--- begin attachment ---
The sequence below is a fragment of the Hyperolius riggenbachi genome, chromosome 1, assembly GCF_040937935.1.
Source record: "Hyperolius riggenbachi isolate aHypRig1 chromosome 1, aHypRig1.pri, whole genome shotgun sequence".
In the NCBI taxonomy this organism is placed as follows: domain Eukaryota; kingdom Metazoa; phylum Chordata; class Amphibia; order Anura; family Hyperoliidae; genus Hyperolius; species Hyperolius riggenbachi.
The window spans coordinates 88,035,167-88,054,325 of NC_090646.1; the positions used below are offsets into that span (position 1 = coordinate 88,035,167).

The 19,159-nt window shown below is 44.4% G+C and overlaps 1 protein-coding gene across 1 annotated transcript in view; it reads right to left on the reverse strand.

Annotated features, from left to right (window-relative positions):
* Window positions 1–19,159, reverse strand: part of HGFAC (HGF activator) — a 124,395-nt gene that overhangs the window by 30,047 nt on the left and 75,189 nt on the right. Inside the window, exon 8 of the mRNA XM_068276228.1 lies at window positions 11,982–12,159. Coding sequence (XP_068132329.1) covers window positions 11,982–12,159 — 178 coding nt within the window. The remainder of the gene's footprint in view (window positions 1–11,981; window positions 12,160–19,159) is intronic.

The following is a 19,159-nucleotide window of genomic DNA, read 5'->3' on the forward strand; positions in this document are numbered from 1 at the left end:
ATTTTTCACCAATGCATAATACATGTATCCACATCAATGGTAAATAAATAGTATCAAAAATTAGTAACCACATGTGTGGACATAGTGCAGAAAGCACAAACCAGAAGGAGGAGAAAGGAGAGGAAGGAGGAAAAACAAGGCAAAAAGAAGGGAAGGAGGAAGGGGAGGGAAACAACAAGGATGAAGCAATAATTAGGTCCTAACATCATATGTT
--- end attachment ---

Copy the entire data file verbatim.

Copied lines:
The sequence below is a fragment of the Hyperolius riggenbachi genome, chromosome 1, assembly GCF_040937935.1.
Source record: "Hyperolius riggenbachi isolate aHypRig1 chromosome 1, aHypRig1.pri, whole genome shotgun sequence".
In the NCBI taxonomy this organism is placed as follows: domain Eukaryota; kingdom Metazoa; phylum Chordata; class Amphibia; order Anura; family Hyperoliidae; genus Hyperolius; species Hyperolius riggenbachi.
The window spans coordinates 88,035,167-88,054,325 of NC_090646.1; the positions used below are offsets into that span (position 1 = coordinate 88,035,167).

The 19,159-nt window shown below is 44.4% G+C and overlaps 1 protein-coding gene across 1 annotated transcript in view; it reads right to left on the reverse strand.

Annotated features, from left to right (window-relative positions):
* Window positions 1–19,159, reverse strand: part of HGFAC (HGF activator) — a 124,395-nt gene that overhangs the window by 30,047 nt on the left and 75,189 nt on the right. Inside the window, exon 8 of the mRNA XM_068276228.1 lies at window positions 11,982–12,159. Coding sequence (XP_068132329.1) covers window positions 11,982–12,159 — 178 coding nt within the window. The remainder of the gene's footprint in view (window positions 1–11,981; window positions 12,160–19,159) is intronic.

The following is a 19,159-nucleotide window of genomic DNA, read 5'->3' on the forward strand; positions in this document are numbered from 1 at the left end:
ATTTTTCACCAATGCATAATACATGTATCCACATCAATGGTAAATAAATAGTATCAAAAATTAGTAACCACATGTGTGGACATAGTGCAGAAAGCACAAACCAGAAGGAGGAGAAAGGAGAGGAAGGAGGAAAAACAAGGCAAAAAGAAGGGAAGGAGGAAGGGGAGGGAAACAACAAGGATGAAGCAATAATTAGGTCCTAACATCATATGTT